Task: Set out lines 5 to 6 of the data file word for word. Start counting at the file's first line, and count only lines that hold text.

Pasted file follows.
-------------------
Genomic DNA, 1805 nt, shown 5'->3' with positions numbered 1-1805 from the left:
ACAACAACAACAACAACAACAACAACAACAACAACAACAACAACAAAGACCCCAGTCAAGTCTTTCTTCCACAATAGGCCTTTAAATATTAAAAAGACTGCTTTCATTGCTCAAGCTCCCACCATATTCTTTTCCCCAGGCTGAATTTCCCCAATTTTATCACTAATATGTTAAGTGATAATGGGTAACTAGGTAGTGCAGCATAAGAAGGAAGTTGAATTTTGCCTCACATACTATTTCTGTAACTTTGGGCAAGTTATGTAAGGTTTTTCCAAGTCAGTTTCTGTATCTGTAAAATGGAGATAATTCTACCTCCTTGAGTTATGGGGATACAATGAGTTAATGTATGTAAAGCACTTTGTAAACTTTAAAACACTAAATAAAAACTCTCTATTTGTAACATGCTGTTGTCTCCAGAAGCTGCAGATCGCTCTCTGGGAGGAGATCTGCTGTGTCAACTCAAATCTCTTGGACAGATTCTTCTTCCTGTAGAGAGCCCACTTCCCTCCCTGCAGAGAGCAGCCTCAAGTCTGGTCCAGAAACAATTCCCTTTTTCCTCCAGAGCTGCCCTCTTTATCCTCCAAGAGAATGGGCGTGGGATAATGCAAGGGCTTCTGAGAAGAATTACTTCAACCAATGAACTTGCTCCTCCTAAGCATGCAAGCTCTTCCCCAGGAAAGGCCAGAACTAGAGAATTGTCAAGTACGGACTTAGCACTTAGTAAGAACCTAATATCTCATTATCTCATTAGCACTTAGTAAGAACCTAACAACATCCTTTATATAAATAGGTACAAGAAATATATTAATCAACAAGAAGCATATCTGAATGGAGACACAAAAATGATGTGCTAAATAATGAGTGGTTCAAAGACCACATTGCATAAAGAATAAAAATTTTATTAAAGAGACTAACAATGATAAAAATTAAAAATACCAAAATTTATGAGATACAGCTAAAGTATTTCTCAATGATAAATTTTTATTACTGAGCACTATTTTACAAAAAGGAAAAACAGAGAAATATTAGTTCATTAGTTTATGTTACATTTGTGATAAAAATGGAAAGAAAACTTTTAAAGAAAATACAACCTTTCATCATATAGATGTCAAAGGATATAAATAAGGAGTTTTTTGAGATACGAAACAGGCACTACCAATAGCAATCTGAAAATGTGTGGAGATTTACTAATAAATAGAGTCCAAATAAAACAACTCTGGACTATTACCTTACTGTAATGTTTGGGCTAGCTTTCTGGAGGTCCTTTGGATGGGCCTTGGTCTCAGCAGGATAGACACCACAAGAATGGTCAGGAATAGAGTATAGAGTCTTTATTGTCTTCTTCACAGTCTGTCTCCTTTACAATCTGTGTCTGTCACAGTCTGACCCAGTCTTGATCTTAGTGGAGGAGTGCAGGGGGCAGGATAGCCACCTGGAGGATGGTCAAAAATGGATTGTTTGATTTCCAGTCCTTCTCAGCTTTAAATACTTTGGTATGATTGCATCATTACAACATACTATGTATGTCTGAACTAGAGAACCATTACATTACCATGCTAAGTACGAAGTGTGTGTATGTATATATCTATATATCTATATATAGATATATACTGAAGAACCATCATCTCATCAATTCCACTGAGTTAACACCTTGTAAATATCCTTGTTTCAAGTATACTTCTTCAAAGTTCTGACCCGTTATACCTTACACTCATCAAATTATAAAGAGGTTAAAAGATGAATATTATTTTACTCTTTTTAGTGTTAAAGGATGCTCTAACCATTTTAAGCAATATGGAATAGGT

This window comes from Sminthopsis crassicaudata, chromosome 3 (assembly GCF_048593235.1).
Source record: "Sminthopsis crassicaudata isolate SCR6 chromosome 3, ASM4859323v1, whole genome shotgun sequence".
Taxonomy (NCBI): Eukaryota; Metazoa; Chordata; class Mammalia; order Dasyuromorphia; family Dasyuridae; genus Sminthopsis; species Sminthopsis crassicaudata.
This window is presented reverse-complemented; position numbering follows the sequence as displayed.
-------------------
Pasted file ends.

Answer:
Taxonomy (NCBI): Eukaryota; Metazoa; Chordata; class Mammalia; order Dasyuromorphia; family Dasyuridae; genus Sminthopsis; species Sminthopsis crassicaudata.
This window is presented reverse-complemented; position numbering follows the sequence as displayed.